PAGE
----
The recent shocking comments about “legitimate rape” made by Missouri Congressman Todd Akin (…)

By Suzie Dunn, First Year English Common Law student

The recent shocking comments about “legitimate rape” made by Missouri Congressman Todd Akin have brought the idea of sexual consent and myths surrounding sexual assault to the forefront of people’s minds.

 Consent is a contentious issue fogged by confusing myths and stereotypes. Comments, such as the one made by Congressman Akin, serve to reinforce negative stereotypes about female victims of sexual assaults. Conversely, judgments such as the one made by Justice L’Heureux-Dubé’s in the case of R. v. Ewanchuk, [1999] 1 S.C.R. 330 have made significant progress in ending these harmful stereotypes and providing a clear definition of consent.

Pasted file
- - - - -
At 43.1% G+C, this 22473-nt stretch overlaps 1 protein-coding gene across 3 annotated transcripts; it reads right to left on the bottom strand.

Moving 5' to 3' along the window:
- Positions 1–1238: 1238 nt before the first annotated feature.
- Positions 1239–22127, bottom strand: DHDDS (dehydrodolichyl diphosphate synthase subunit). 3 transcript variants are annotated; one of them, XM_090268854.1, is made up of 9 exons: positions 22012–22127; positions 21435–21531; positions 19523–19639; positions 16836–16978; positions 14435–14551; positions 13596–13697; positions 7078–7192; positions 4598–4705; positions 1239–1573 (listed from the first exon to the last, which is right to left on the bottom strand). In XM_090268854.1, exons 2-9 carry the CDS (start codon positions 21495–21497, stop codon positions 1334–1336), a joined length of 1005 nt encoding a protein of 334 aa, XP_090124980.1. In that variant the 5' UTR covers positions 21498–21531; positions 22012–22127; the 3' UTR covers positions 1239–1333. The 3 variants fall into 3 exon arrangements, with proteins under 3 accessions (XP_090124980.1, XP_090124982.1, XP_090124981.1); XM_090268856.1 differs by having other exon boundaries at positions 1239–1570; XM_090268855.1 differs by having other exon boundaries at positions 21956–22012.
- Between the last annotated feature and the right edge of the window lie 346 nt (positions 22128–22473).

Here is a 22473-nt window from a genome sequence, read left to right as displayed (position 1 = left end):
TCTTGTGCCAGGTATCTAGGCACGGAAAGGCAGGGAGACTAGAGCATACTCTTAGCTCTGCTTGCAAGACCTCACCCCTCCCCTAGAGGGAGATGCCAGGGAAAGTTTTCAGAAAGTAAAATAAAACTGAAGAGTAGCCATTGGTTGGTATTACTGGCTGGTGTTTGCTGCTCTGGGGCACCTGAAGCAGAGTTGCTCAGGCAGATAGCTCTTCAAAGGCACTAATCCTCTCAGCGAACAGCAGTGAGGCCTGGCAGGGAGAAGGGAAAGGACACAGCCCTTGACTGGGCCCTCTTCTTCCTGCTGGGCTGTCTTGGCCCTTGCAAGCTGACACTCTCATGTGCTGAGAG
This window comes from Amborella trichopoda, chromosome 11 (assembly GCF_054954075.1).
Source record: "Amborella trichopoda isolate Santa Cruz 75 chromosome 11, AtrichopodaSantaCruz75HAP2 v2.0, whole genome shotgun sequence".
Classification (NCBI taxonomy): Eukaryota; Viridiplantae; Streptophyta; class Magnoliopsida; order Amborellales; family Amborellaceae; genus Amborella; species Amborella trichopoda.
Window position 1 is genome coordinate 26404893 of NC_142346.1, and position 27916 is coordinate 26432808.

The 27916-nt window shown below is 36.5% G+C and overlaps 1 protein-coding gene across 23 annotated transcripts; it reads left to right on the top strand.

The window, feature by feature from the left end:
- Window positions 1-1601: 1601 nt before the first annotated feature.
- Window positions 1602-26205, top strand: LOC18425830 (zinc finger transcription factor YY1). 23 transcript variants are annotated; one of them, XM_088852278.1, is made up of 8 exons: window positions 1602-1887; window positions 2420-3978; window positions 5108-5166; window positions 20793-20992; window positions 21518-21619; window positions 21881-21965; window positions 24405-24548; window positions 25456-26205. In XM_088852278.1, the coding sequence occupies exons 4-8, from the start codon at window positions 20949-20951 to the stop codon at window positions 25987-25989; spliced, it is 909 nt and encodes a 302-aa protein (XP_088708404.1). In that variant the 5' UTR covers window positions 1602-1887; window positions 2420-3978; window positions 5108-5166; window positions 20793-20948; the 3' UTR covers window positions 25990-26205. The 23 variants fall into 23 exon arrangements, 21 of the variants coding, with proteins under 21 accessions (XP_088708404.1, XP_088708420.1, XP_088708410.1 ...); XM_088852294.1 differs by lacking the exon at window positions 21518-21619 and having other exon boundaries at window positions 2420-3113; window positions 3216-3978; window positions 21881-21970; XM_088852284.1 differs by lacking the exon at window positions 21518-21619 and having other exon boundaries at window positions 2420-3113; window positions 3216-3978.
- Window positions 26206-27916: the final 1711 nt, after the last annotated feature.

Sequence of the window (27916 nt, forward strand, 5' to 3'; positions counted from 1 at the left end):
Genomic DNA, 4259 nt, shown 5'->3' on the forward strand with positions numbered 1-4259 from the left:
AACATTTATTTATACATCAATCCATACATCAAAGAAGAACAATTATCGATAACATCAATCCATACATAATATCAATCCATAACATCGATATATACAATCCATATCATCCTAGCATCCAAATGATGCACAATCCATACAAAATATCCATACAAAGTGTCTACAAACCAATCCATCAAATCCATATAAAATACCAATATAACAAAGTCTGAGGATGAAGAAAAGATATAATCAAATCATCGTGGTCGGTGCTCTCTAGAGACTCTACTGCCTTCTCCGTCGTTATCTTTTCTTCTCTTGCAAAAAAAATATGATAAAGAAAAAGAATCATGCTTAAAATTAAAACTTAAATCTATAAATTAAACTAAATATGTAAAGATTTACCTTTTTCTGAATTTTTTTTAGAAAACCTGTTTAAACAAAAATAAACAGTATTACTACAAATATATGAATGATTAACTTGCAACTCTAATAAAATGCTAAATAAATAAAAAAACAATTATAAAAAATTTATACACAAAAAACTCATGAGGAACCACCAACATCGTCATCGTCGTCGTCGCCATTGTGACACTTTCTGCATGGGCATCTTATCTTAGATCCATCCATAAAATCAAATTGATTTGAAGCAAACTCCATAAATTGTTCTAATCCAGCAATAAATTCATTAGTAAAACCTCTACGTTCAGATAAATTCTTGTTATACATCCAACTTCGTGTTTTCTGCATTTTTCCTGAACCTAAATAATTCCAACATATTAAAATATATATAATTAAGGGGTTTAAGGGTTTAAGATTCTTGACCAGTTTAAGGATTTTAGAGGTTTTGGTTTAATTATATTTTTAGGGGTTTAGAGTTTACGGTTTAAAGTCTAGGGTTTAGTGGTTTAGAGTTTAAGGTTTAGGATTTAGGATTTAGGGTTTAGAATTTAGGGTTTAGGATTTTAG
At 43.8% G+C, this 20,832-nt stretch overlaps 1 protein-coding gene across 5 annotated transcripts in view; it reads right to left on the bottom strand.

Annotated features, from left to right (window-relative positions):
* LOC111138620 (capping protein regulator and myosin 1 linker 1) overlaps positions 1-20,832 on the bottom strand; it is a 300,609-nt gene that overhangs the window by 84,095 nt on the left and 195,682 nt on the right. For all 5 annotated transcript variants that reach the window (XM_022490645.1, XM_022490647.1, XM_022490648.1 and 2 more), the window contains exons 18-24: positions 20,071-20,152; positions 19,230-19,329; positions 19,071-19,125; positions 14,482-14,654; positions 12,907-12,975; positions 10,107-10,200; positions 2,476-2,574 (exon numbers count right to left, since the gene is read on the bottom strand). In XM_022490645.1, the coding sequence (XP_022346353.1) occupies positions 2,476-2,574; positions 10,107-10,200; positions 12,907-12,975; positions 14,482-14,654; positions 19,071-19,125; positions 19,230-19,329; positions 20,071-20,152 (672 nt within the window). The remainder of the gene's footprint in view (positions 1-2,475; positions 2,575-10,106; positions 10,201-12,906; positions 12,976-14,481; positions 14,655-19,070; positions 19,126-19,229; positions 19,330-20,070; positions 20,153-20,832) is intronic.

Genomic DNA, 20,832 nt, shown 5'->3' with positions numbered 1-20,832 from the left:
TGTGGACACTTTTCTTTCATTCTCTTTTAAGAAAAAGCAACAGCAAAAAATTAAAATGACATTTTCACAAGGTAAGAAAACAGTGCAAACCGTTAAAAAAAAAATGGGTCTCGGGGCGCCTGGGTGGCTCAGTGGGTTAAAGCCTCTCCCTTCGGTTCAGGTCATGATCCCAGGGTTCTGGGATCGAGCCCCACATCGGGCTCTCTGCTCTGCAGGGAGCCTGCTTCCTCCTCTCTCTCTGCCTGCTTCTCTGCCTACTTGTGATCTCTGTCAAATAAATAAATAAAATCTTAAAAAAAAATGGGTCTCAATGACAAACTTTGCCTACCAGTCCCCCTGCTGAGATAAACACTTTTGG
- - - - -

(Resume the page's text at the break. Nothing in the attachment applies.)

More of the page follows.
Akin’s comments fuel the myths about what consists of “legitimate” sexual assault. He suggests that there are multiple tiers of sexual assault ranging from illegitimate to legitimate. He denies the violation of women who have become pregnant from sexual assaults, labeling them as being “willing” on some level, and therefore their claim of sexual assault is deemed illegitimate. As though becoming pregnant from rape could be a symbol of consent.

 In the Ewanchuck case, Justice L’Heureux-Dubé discouraged judges from relying on “inappropriate myths and stereotypes” when examining consent, by insisting that it is the responsibility of the person initiating the sexual act to ascertain consent. L’Heureux-Dubé judged that women either consented or they did not, rejecting the idea of implied consent as it “denies women’s sexual autonomy and implies that women are in a state of constant consent to sexual activity”.

 This case set a precedent, breaking down established stereotypes and creating a clear understanding of consent where “no” always means “no”.


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